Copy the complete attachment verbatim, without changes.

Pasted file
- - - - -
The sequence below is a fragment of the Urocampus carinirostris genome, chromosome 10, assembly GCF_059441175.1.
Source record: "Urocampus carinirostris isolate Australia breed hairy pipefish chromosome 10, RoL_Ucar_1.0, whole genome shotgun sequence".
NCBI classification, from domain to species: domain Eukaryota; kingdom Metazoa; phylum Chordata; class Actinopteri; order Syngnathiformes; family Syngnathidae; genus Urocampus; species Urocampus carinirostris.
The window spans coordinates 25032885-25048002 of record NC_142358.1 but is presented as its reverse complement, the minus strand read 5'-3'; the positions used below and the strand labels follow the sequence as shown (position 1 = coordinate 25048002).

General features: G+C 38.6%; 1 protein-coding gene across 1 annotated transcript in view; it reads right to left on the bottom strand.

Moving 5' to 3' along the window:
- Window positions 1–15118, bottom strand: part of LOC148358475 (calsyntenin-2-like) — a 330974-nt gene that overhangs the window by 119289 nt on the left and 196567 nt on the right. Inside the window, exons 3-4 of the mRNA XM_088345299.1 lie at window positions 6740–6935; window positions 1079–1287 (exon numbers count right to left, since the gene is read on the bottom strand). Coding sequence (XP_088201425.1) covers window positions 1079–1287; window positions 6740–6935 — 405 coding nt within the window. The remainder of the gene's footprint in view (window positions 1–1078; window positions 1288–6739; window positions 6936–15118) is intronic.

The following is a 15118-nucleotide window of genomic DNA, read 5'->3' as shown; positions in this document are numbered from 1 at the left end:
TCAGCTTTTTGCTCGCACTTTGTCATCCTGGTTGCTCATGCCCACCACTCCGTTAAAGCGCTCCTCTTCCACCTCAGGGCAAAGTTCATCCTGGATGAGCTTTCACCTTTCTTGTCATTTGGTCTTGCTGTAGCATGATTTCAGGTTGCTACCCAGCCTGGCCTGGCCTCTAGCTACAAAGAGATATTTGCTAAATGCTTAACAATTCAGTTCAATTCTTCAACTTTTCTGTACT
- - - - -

The sequence below is a fragment of the Urocampus carinirostris genome, chromosome 10, assembly GCF_059441175.1.
Source record: "Urocampus carinirostris isolate Australia breed hairy pipefish chromosome 10, RoL_Ucar_1.0, whole genome shotgun sequence".
NCBI classification, from domain to species: domain Eukaryota; kingdom Metazoa; phylum Chordata; class Actinopteri; order Syngnathiformes; family Syngnathidae; genus Urocampus; species Urocampus carinirostris.
The window spans coordinates 25032885-25048002 of record NC_142358.1 but is presented as its reverse complement, the minus strand read 5'-3'; the positions used below and the strand labels follow the sequence as shown (position 1 = coordinate 25048002).

General features: G+C 38.6%; 1 protein-coding gene across 1 annotated transcript in view; it reads right to left on the bottom strand.

Moving 5' to 3' along the window:
- Window positions 1–15118, bottom strand: part of LOC148358475 (calsyntenin-2-like) — a 330974-nt gene that overhangs the window by 119289 nt on the left and 196567 nt on the right. Inside the window, exons 3-4 of the mRNA XM_088345299.1 lie at window positions 6740–6935; window positions 1079–1287 (exon numbers count right to left, since the gene is read on the bottom strand). Coding sequence (XP_088201425.1) covers window positions 1079–1287; window positions 6740–6935 — 405 coding nt within the window. The remainder of the gene's footprint in view (window positions 1–1078; window positions 1288–6739; window positions 6936–15118) is intronic.

The following is a 15118-nucleotide window of genomic DNA, read 5'->3' as shown; positions in this document are numbered from 1 at the left end:
TCAGCTTTTTGCTCGCACTTTGTCATCCTGGTTGCTCATGCCCACCACTCCGTTAAAGCGCTCCTCTTCCACCTCAGGGCAAAGTTCATCCTGGATGAGCTTTCACCTTTCTTGTCATTTGGTCTTGCTGTAGCATGATTTCAGGTTGCTACCCAGCCTGGCCTGGCCTCTAGCTACAAAGAGATATTTGCTAAATGCTTAACAATTCAGTTCAATTCTTCAACTTTTCTGTACT